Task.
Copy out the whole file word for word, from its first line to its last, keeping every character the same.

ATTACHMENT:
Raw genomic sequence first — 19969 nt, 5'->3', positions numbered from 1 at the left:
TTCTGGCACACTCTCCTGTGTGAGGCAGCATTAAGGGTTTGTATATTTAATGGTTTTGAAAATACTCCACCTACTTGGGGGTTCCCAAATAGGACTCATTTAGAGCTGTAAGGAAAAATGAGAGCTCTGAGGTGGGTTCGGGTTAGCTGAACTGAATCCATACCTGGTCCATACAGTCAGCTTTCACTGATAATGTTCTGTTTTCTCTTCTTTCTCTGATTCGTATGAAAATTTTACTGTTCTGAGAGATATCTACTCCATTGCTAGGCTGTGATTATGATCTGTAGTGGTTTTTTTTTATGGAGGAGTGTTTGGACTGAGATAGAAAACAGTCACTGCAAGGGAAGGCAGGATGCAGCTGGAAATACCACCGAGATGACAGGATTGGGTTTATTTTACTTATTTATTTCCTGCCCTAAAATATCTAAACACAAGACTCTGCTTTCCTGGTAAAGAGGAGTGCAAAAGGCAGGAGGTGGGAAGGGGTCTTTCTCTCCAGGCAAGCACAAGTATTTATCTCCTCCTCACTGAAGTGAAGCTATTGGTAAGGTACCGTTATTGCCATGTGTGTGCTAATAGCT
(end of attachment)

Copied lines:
Raw genomic sequence first — 19969 nt, 5'->3', positions numbered from 1 at the left:
TTCTGGCACACTCTCCTGTGTGAGGCAGCATTAAGGGTTTGTATATTTAATGGTTTTGAAAATACTCCACCTACTTGGGGGTTCCCAAATAGGACTCATTTAGAGCTGTAAGGAAAAATGAGAGCTCTGAGGTGGGTTCGGGTTAGCTGAACTGAATCCATACCTGGTCCATACAGTCAGCTTTCACTGATAATGTTCTGTTTTCTCTTCTTTCTCTGATTCGTATGAAAATTTTACTGTTCTGAGAGATATCTACTCCATTGCTAGGCTGTGATTATGATCTGTAGTGGTTTTTTTTTATGGAGGAGTGTTTGGACTGAGATAGAAAACAGTCACTGCAAGGGAAGGCAGGATGCAGCTGGAAATACCACCGAGATGACAGGATTGGGTTTATTTTACTTATTTATTTCCTGCCCTAAAATATCTAAACACAAGACTCTGCTTTCCTGGTAAAGAGGAGTGCAAAAGGCAGGAGGTGGGAAGGGGTCTTTCTCTCCAGGCAAGCACAAGTATTTATCTCCTCCTCACTGAAGTGAAGCTATTGGTAAGGTACCGTTATTGCCATGTGTGTGCTAATAGCT